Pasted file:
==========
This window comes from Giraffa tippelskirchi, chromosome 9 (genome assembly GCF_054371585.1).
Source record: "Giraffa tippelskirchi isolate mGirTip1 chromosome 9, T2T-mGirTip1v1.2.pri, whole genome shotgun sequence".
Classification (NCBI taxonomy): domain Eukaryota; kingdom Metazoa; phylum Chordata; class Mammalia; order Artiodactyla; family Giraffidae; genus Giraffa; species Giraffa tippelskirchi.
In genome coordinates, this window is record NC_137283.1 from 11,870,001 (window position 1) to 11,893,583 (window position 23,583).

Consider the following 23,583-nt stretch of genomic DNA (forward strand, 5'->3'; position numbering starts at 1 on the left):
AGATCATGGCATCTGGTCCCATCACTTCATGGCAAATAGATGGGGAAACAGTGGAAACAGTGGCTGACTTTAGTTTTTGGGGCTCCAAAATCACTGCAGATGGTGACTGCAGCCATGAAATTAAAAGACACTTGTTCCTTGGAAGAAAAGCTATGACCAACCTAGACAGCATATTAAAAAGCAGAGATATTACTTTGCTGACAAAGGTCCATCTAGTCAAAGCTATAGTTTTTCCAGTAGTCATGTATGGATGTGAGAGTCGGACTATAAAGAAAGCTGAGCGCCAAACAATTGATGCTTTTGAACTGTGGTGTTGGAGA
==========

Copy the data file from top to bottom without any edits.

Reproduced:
This window comes from Giraffa tippelskirchi, chromosome 9 (genome assembly GCF_054371585.1).
Source record: "Giraffa tippelskirchi isolate mGirTip1 chromosome 9, T2T-mGirTip1v1.2.pri, whole genome shotgun sequence".
Classification (NCBI taxonomy): domain Eukaryota; kingdom Metazoa; phylum Chordata; class Mammalia; order Artiodactyla; family Giraffidae; genus Giraffa; species Giraffa tippelskirchi.
In genome coordinates, this window is record NC_137283.1 from 11,870,001 (window position 1) to 11,893,583 (window position 23,583).

Consider the following 23,583-nt stretch of genomic DNA (forward strand, 5'->3'; position numbering starts at 1 on the left):
AGATCATGGCATCTGGTCCCATCACTTCATGGCAAATAGATGGGGAAACAGTGGAAACAGTGGCTGACTTTAGTTTTTGGGGCTCCAAAATCACTGCAGATGGTGACTGCAGCCATGAAATTAAAAGACACTTGTTCCTTGGAAGAAAAGCTATGACCAACCTAGACAGCATATTAAAAAGCAGAGATATTACTTTGCTGACAAAGGTCCATCTAGTCAAAGCTATAGTTTTTCCAGTAGTCATGTATGGATGTGAGAGTCGGACTATAAAGAAAGCTGAGCGCCAAACAATTGATGCTTTTGAACTGTGGTGTTGGAGA